Post Academic

Grad Student Stereotypes and How They Affect Fair Pay

Image Source,Photobucket Uploader Firefox ExtensionGrad students at the University of Chicago are trying to organize because they are making wages under the poverty line and are not making as much as their peers in similar positions.

Sounds like a no-brainer, right? Teachers have unions, so why not grad students?

Oh, the backlash that met this idea was gnarly, and it was in the article itself. Deputy Provost Cathy Cohen said of the low wages, “We’re talking about students who will soon no longer be in this situation. We should be very careful with the imagery we’re using …. That’s not to say that they are not technically making wages below the poverty line, but just to say that a lot of people would jump for the opportunities they have.”

True, people who are smart enough to make it through grad school are smart enough and likely have the social support and networks to find another job. They do not have it as bad as those who have been in poverty all their lives.

But what does she mean by “students who will soon no longer be in this situation?” Has she seen the academic job market? Many of these students are going to be in this situation for a long time. And she can’t deny that the University of Chicago is benefiting from cheap grad-student labor.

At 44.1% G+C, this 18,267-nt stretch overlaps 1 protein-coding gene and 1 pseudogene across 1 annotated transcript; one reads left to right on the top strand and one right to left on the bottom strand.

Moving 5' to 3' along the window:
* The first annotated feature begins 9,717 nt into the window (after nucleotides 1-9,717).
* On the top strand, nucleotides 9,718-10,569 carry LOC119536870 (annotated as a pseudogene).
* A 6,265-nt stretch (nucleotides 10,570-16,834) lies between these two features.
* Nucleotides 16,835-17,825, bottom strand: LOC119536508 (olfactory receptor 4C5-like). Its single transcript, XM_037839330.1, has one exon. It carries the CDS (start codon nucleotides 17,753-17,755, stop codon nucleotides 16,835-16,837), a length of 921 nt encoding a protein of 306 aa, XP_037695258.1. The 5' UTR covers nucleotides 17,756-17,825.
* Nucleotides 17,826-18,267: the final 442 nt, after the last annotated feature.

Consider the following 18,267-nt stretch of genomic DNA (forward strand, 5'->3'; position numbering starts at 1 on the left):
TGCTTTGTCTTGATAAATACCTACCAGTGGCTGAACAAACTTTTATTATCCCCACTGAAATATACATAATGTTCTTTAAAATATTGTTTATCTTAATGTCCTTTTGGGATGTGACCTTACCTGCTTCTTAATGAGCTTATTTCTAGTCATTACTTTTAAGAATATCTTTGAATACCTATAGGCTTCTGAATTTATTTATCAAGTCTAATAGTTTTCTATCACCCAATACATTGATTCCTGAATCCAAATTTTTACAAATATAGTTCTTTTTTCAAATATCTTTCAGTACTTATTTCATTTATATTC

The underlying assumption here is relates to the assumptions about professors and grad student “coffee jockeys”—that they are whiners who feel entitled, and it seems as if the provost is capitalizing on that.

More after the jump! First prize of the “Deutsche Barista Chanpionship 2009.” Image by Augenohrenmund, from Wikimedia Commons under a Creative Commons license.


Can We Ban the Connection Between Grad Students and Coffee Jockeys? Please?

Posted in Surviving Grad School by Caroline Roberts on April 7, 2010
Tags: , , , ,

Image Source,Photobucket Uploader Firefox ExtensionIn a recent Gawker post on how more students from other countries are entering American graduate programs, commenters immediately linked grad students to coffee jockeys. Grad school clichés follow:

“One of the tiny, tiny comforts of being a science grad student as opposed to liberal arts is that you know after it’s all said and done and you got a little more stipend than the others you can at least get a post doc…maybe. And what will the English grad students do? Coffee shop most probably.”

“Hey look at me, I’ve got a pony-tail and made $3000 last year.”

“When I went to grad school, I remember that students returning to their countries had some pretty effin cool gigs lined up whereas those staying in the U.S. were scrambling for the last few teaching jobs/starbucks barista positions.”

“I’ll have a grande caramel CPA, thanks. Hold the core classes.”*

Fair enough that grad students don’t get jobs easily, nor do they tend to get lucrative jobs, but I don’t know anyone who worked in a coffee shop. Most of the people I knew in grad school tutored or taught SAT classes. Where did the coffee shop idea come up? And what’s so bad about a coffee shop?**